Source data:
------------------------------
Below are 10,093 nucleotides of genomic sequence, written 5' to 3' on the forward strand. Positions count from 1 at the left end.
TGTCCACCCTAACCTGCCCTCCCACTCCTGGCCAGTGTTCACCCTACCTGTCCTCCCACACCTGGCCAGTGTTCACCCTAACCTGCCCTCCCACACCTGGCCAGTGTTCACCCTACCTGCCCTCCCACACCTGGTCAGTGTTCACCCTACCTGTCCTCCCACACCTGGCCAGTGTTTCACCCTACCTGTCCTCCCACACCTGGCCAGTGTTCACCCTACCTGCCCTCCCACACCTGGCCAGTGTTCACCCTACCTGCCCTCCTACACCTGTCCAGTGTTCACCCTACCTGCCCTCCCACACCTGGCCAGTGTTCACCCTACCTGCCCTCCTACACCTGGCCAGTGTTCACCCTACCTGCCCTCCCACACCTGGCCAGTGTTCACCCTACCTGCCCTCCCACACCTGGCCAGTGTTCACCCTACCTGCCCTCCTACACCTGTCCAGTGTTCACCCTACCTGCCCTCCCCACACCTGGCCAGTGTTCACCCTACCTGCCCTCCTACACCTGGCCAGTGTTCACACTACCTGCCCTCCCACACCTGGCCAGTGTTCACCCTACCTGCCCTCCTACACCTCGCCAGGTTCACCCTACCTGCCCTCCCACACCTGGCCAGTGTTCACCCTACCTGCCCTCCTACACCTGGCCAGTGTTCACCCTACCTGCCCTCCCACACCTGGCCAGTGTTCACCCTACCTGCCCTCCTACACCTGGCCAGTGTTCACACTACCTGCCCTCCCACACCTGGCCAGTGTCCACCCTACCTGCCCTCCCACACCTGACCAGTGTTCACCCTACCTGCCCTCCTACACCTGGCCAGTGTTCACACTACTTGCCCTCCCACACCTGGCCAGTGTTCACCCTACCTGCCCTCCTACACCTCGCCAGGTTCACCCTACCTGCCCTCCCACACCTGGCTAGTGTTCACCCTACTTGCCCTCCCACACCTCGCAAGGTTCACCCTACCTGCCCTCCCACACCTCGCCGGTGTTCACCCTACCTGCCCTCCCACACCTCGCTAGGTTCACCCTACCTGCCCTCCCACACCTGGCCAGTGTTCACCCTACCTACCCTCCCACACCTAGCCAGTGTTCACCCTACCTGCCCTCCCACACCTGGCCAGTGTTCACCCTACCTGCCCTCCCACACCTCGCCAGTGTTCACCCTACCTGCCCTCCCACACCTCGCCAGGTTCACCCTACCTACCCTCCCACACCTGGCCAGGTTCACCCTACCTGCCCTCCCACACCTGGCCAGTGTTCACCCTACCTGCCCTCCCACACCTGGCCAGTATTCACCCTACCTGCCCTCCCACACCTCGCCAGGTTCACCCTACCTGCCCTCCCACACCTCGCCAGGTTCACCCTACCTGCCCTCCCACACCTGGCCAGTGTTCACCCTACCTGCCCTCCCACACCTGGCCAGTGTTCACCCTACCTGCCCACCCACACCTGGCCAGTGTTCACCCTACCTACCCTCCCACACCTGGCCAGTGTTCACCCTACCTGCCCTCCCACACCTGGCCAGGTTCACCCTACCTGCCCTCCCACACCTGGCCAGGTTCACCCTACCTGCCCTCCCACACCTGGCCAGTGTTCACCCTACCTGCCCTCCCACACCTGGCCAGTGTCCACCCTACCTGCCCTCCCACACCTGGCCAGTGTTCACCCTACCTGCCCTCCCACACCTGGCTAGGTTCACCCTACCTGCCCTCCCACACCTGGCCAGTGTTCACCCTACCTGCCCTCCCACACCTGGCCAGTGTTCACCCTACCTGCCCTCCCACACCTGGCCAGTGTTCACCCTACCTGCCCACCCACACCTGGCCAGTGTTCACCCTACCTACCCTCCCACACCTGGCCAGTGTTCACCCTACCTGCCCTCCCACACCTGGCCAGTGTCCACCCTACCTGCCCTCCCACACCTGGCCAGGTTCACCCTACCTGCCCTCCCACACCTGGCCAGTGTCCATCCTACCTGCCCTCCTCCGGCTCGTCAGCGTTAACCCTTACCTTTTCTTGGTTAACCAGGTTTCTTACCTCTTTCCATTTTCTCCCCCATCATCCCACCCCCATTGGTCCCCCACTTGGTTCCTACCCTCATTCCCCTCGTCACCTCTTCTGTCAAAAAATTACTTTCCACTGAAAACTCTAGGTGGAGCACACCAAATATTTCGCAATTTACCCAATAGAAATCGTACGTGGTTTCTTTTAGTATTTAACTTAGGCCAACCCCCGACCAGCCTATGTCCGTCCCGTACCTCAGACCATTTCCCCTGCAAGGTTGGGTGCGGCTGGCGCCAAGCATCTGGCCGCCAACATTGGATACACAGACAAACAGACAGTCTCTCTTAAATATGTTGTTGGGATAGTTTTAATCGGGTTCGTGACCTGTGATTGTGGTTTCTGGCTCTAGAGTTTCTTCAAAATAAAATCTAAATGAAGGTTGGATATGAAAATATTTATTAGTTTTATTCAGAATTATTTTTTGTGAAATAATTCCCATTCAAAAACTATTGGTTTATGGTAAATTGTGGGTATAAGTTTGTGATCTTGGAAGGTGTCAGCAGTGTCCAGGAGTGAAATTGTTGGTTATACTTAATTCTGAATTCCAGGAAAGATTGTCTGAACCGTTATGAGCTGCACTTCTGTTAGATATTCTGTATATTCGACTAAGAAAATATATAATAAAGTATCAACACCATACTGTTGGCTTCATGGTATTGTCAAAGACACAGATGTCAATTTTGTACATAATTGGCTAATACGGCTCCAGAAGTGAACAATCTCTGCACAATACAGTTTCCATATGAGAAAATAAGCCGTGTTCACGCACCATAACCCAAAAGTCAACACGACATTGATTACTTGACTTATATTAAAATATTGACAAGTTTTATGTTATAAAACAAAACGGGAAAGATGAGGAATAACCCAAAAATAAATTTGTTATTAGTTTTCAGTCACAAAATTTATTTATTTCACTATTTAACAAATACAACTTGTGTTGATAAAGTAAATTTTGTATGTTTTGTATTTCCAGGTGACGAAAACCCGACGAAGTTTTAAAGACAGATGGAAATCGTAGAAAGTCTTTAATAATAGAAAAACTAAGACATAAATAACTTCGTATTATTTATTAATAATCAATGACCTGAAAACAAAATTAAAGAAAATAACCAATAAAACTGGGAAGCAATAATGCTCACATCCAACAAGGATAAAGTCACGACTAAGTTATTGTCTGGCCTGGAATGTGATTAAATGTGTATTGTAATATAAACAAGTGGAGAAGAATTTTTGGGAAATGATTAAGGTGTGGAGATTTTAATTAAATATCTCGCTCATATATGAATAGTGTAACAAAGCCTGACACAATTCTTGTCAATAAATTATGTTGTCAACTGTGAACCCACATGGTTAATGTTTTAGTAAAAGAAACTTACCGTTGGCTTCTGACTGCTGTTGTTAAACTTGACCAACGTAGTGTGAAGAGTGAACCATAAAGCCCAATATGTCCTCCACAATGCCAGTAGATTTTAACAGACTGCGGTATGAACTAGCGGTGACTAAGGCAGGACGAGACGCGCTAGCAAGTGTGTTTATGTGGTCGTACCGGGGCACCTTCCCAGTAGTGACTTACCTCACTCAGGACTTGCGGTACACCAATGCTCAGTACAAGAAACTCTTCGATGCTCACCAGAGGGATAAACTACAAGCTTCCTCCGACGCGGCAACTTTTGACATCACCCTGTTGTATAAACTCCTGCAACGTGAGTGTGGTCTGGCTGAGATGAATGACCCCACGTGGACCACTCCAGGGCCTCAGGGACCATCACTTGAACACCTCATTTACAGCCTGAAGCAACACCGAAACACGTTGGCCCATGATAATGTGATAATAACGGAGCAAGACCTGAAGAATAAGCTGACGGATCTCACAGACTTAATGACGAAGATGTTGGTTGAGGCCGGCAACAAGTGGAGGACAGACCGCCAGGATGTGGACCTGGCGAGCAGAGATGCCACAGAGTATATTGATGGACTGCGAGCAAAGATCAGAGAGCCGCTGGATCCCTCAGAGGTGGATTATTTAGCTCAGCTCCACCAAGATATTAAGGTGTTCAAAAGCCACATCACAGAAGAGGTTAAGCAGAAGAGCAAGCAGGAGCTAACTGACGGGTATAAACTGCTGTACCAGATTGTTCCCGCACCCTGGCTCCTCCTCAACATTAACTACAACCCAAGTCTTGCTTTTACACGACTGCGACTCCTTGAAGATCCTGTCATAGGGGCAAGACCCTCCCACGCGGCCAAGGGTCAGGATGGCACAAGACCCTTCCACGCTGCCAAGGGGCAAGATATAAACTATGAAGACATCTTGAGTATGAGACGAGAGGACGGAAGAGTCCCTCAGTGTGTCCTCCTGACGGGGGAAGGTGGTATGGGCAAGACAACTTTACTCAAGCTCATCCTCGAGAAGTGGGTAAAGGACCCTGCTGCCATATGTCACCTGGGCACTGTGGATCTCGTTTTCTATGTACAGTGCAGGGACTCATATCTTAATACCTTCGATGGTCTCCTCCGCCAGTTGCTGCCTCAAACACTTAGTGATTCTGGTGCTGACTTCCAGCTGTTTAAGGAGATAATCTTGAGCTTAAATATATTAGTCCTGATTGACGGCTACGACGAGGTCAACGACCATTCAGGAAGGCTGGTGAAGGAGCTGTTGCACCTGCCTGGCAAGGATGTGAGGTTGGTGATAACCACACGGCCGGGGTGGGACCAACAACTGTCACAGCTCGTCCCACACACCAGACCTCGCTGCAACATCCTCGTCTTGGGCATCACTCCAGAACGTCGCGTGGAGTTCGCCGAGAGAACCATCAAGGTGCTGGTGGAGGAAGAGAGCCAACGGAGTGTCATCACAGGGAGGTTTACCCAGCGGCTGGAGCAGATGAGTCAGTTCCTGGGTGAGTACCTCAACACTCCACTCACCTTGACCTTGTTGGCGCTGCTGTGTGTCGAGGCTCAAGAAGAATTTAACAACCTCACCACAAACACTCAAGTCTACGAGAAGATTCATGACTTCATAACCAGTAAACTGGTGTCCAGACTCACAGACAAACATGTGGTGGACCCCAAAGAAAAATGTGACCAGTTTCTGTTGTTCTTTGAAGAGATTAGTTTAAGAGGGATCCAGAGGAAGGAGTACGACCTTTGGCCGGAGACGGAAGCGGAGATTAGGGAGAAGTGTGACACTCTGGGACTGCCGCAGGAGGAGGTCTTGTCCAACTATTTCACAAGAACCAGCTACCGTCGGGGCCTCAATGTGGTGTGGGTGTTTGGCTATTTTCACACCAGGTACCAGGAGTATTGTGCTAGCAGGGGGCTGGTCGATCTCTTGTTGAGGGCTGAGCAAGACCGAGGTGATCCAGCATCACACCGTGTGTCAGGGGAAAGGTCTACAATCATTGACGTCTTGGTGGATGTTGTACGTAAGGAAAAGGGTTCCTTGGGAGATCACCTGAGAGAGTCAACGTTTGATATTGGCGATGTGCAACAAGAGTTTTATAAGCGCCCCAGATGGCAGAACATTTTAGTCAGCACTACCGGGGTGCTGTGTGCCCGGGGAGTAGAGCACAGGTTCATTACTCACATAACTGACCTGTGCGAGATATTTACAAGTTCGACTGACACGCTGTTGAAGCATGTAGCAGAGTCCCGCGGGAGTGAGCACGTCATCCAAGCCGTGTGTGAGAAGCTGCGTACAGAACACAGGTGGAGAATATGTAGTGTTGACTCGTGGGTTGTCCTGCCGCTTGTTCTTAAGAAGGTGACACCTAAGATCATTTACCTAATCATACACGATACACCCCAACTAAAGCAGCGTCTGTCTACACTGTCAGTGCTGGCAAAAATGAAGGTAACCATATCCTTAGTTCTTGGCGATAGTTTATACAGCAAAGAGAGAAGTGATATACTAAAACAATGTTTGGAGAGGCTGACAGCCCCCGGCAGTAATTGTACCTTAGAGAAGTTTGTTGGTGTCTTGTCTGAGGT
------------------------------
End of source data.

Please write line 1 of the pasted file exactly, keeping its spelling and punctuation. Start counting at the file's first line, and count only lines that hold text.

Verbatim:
Below are 10,093 nucleotides of genomic sequence, written 5' to 3' on the forward strand. Positions count from 1 at the left end.